raise Error, "Need to specify disable_ddl_transaction! in migration to use this type of index"
    end     raise exception

Now when we fix the algorithm but forget to disable the transaction, we’ll get a nice hint for that as well.

Defending against indexes that omit the concurrent algorithm a table is a great way to prevent outages from read locks in Postgres. With ~20 lines you can defend and break a CI suite before anything ever gets deployed.

Note: If you’re using Rubocop, you can create a check for this in that as well, for example GitLab has done this here.

Defending against foreign key reversal

At FireHydrant we associate all customer data to an account using an account_id, that means every table has this column with a foreign key constraint attached. We also prefer using CASCADE on these foreign keys so we don’t need to rely on our models to define dependent: :destroy. This has an absolutely terrifying possibility though: What if a key is reversed to the accounts table?

For example, if we add a foreign key constraint that says “accounts table depends on this users table” and then delete a user from that table… POOF. The account record will also be deleted, and all of the data associated due to our foreign key. That would be a very bad day for us.

This scares the bejesus out of us so we defend against it. A user can create the migration no problem, but we check everytime the application boots. This means the developer will likely catch it before it even hits CI. And if it does hit CI, it will break the build anyways.

module DefendReversedForeignKeys
  Error = Class.new(StandardError)
end ActiveRecord::Base.connection.tables.each do |table_name|
  foreign_keys = ActiveRecord::Base.connection.foreign_keys(table_name)   foreign_keys.each do |key|
    if key.from_table == ‘accounts’
      raise DefendReversedForeignKeys::Error, “a foreign key exists from #{key.from_table} to #{key.to_table}, this is reversed and could cause catastrophic damage. Key name: #{key.options[:name]}"

First we need to find all of the tables that are in the database, then we get all of the foreign keys associated with the table. If we find a foreign key that has been defined in our database that could wreak havoc, we raise an error.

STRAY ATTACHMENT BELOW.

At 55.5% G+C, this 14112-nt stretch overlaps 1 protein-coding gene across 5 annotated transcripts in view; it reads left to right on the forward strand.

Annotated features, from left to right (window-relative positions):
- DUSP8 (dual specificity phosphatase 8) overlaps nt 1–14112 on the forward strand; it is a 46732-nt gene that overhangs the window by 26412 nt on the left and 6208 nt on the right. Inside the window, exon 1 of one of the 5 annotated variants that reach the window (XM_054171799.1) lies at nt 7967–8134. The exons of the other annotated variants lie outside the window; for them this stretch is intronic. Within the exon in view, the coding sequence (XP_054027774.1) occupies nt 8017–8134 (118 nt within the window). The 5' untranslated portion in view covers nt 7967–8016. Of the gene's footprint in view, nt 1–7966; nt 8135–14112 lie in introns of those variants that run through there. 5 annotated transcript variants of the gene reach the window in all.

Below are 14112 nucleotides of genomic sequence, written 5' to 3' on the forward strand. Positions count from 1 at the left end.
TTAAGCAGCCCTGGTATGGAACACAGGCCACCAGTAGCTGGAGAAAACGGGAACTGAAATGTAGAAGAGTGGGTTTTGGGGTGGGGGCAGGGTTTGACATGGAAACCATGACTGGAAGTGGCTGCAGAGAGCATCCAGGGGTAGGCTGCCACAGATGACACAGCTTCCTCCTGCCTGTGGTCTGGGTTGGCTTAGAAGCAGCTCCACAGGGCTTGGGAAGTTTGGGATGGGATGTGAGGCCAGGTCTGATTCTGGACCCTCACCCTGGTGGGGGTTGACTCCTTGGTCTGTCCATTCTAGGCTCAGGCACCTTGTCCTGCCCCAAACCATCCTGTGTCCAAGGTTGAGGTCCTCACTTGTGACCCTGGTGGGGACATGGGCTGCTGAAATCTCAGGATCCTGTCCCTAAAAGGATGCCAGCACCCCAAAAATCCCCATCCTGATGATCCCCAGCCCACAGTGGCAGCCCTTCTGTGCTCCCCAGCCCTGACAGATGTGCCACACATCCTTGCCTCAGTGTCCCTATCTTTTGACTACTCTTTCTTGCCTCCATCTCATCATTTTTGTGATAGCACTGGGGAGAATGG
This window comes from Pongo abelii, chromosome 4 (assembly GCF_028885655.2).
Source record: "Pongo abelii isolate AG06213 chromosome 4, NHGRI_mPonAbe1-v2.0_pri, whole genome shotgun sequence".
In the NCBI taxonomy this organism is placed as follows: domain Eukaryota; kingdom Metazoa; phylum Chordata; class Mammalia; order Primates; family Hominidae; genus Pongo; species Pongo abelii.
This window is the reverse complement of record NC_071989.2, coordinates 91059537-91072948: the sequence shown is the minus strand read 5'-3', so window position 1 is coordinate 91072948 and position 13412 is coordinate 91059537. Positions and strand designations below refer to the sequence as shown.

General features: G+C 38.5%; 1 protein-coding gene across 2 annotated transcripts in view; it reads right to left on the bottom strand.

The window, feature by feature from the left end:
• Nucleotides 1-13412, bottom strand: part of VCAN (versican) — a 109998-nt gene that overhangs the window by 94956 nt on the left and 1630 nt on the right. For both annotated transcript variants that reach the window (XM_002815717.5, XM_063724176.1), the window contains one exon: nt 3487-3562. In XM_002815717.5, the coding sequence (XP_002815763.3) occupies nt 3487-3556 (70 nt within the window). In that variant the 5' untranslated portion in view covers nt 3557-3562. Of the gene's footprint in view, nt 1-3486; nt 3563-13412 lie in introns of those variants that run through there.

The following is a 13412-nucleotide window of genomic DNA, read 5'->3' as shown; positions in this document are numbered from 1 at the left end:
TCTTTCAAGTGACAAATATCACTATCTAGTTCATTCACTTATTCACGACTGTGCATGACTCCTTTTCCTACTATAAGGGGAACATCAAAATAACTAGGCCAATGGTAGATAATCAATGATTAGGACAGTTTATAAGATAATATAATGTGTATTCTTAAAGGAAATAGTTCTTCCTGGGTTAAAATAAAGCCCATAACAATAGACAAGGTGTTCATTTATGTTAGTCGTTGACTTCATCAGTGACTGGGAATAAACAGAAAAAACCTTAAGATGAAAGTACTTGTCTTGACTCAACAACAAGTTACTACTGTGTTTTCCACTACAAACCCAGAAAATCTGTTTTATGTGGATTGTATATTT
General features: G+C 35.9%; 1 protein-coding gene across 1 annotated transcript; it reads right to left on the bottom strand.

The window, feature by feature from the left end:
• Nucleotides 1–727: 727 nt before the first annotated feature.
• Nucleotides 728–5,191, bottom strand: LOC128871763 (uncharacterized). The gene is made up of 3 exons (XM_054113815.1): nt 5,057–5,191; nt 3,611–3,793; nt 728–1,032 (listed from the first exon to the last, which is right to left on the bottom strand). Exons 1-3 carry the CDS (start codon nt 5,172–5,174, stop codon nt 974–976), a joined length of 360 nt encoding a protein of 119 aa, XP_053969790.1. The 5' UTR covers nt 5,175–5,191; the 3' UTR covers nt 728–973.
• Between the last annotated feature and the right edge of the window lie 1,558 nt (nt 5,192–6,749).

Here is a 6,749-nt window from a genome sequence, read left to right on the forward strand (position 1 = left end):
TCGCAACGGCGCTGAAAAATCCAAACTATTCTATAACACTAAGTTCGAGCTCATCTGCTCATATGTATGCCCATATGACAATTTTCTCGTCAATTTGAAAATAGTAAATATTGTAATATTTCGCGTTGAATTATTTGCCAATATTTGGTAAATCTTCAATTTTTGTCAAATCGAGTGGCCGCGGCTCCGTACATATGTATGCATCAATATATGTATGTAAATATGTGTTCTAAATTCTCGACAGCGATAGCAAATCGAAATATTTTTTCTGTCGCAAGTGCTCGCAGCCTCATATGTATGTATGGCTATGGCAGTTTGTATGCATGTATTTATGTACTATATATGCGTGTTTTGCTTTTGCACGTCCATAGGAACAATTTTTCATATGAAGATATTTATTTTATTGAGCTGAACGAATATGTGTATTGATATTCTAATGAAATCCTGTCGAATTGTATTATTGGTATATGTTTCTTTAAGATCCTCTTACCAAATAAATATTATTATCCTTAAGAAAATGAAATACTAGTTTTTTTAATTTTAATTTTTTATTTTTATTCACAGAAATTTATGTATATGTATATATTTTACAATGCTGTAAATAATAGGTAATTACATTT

This could also be used to check if foreign keys are missing on tables as well! Tweak as needed.

Always have a timeout

Timeouts by nature are a version of defensive programming. They prevent locking a program forever by giving up after a set amount of time. It makes sense to always have a timeout on for a remote read from a server, but in Ruby… that’s hard.

The problem is that Ruby actually has a terrible Net interface and no way to set global timeouts for open or read operations. So we have to do something similar to our add_index defense.

require 'net/http' module DefendNetTimeouts
  Error = Class.new(StandardError)   def initialize(*)
    super     # Guarantee our own timeouts for Net::HTTP clients
    self.open_timeout = 10
    self.read_timeout = 10
  end   private   def request(*)
    if open_timeout > 10
      raise Error, "request attempted with an open timeout > 10 seconds (was #{open_timeout})"
    end     if read_timeout > 10
      raise Error, "request attempted with a read timeout > 10 seconds (was #{read_timeout})"
    end     super
end Net::HTTP.class_eval do
  prepend DefendNetTimeouts

Ok, this is a partial solution to a larger problem. Because Ruby has such a poorly designed HTTP library in its standard package, several other gems exist to compensate. This will only ensure timeouts are set on any Net::HTTP call. But if you use something like Typhoeus (or a gem you use uses it), you’re out of luck. Luckily most of those libraries do offer global timeouts.

The one nice thing about this implementation is that it makes sure all of the Net::HTTP calls have a timeout. So if you’re using several gems that make Net::HTTP calls (for example RestClient), this will defend against those really well.


Defending against common mistakes is a great way to prevent accidental incidents. Pull requests are nice to check logic, but hunting for things like reversed foreign keys is not a good thing for engineers to focus on, let code do that for you!